Decision support systems (DSS) are commonly understood to be interactive computer-based systems that are designed to help managers cope with ill-defined situations. In the past, most DSSs have helped decision makers deal with issues that have been relatively easy to structure. These have not always been the issues that have been of most interest to them. This panel will address various research issues related to isolating and structuring the problems in which effective problem framing accounts for a large part of the performance variance in problem solving. While the members of the panel agree that DSS must be extended in order to help managers formulate problems, they differ in their perceptions of the criticality of issues to be considered. Joyce Elam is convinced that initial research efforts should be directed toward methods and feasibility of supporting decision makers in the task of framing multiple problem representations. She believes that ill-defined situations require creative problem formulations. In other words, asking the right questions can be more important than answering them. She has found that problem formulation appears to grow in importance as the need for alternative solutions increases. She will argue that the key to creative thinking in ill-defined situations is the manager's ability to develop and explore alternative problem formulations and that DSS must facilitate this process. Omar El Sawy believes that successful problem framing is critically dependent on initially enlarging the problem space through effective environmental scanning and multiple scenario generation, similar to what is practiced in futures research. He will discuss the features of DSS that have divergent rather than convergent support capabilities and are suitable for problem framing. He will address the types of DSS capabilities and underlying technologies that can be used to support "How about?" and "What else?" as well as the more traditional "What if?" Benn Konsynski's position is that research into problem-framing DSS must begin with an investigation of dialogue management. He will propose an approach that begins by exploring the human computer dialogue through which decision makers frame problems. Convinced that, for the most part, DSS dialogues are static and offer little help in structuring problems, he will discuss the proper apportionment of the cognitive responsibilities between manager and system. Charles Stabell suggests that, in order to develop more effective support for problem framing, we need to have a better understanding of how managers frame problems. In particular, he believes that to develop active support for problem framing, we need to consider and understand under what conditions, in what context, and for what purpose a manager might choose to use such a tool. He will address the issue by reviewing some ongoing research on key determinants of problem framing. In particular, he will discuss the "operational code" approach to studying managerial choice behavior; the approach considers the manager's fundamental beliefs about life in organizations, the role of managers, and the basis for effective decision making.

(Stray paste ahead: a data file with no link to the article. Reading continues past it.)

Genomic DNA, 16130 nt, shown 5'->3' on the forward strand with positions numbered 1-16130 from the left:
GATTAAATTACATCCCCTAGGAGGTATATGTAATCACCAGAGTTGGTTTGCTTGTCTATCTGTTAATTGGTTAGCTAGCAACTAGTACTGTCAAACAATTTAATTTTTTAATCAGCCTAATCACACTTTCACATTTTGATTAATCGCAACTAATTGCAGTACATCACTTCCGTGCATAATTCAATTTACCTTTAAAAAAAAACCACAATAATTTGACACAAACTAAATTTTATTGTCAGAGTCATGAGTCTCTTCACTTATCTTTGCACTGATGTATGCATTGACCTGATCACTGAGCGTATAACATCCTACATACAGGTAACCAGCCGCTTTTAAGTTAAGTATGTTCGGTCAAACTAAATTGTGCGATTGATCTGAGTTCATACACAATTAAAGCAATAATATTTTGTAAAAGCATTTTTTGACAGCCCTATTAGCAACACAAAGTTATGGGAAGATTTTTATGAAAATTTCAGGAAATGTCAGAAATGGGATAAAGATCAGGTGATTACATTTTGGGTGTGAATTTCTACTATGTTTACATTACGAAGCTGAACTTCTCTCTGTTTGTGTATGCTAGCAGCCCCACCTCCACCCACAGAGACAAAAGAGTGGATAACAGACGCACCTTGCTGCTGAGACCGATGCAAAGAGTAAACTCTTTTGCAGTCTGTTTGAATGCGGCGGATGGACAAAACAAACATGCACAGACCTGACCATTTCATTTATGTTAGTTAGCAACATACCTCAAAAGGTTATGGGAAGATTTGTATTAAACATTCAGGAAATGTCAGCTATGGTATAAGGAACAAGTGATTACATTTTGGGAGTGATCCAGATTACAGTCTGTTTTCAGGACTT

Sue Weber believes that we can best help managers frame problems in ill-structured situations by providing them with pattern- matching tools. These tools would help a manager gradually to accumulate patterns, extract the invariant features from these patterns, and map patterns and relations. Recognizing and then accepting a new problem formulation often requires considerable time and practice. Consequently, she calls for a problem-framing DSS that would support a manager in storing, retrieving, and modifying different mappings over many sessions until understanding and confidence in the formulation is developed.